Budget woes hit home in struggling mother's story
Hoping to open some legislative eyes, Crain’s Chicago Business recently published a piece by Rich Miller, published of daily political newsletter Capital Fax, that weighed in on Illinois’ budget problem — now over two years in the making — from the perspective of one beleaguered mother of a very sick baby.
When Illinois failed to negotiate a working budget, some health care vendors on its payroll who were not getting paid left the state's group insurance program, including the one providing medical equipment critical to the life of Kenea Williams’ 15-month-old son, Kobe. Kobe and his twin brother, Kade, were born prematurely, and Kobe has suffered from lung damage, according to Miller.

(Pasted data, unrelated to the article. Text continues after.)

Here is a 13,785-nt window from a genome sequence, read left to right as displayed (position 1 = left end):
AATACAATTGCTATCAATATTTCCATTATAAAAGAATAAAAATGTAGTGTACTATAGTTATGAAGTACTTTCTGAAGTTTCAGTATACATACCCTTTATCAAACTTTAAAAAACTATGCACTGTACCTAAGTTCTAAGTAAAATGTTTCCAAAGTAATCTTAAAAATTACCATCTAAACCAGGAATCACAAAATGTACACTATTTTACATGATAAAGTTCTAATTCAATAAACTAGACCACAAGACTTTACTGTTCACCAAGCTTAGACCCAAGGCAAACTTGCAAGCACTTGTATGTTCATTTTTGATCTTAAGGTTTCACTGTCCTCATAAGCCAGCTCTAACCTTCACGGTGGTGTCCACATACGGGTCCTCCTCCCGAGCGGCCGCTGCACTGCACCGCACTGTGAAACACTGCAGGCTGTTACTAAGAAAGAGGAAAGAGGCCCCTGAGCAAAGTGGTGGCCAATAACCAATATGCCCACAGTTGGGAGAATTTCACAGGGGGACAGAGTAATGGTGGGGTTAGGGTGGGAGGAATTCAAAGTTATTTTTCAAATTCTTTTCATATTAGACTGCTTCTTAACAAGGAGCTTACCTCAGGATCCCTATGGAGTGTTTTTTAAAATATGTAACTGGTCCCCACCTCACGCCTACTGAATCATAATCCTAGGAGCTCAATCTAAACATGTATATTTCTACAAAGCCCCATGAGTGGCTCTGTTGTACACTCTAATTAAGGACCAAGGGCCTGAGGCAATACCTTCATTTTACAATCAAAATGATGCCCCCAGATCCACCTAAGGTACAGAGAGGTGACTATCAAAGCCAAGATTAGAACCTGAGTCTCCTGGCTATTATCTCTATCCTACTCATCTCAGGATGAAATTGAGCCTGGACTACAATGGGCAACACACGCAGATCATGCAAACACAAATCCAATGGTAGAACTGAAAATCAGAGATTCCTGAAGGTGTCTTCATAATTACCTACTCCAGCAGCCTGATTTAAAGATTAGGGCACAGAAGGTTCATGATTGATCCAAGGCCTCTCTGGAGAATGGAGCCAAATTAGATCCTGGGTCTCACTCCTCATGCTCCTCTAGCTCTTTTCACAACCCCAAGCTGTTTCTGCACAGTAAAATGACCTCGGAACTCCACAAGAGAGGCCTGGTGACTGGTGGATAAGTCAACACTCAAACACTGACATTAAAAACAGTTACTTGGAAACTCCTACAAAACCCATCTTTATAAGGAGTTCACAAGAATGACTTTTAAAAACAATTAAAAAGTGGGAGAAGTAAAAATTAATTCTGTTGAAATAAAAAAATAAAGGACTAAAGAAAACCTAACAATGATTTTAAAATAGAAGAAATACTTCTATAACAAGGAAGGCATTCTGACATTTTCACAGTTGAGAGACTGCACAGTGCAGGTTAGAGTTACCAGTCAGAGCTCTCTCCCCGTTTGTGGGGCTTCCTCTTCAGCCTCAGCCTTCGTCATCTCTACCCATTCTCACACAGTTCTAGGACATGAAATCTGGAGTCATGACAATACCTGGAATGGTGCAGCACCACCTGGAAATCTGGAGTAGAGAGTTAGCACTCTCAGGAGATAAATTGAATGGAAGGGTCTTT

The equipment company tried to reclaim the breathing apparatus, and it took the support of two sympathetic sheriff’s deputies before Williams was allowed to keep the gear until she could find a new provider. Williams, a state employee, testified at a recent House committee hearing about her struggle. Miller said that while it is justifiable for vendors to withdraw from insurance plans, lives really are at stake in Illinois.
The state's health insurance fund is currently down $3.5 billion, and that number will continue to grow until a budget passes. As of now, the only funding it gets is from state employees' payroll deductions.
"I pay my premiums," Williams said. "I do my part. Now I feel like the state needs to do their part. They need to pay their bills."
Miller credited the Illinois Department of Central Management Services with helping find new equipment for Kobe, but it also urged lawmakers to find a solution before more lives are endangered.
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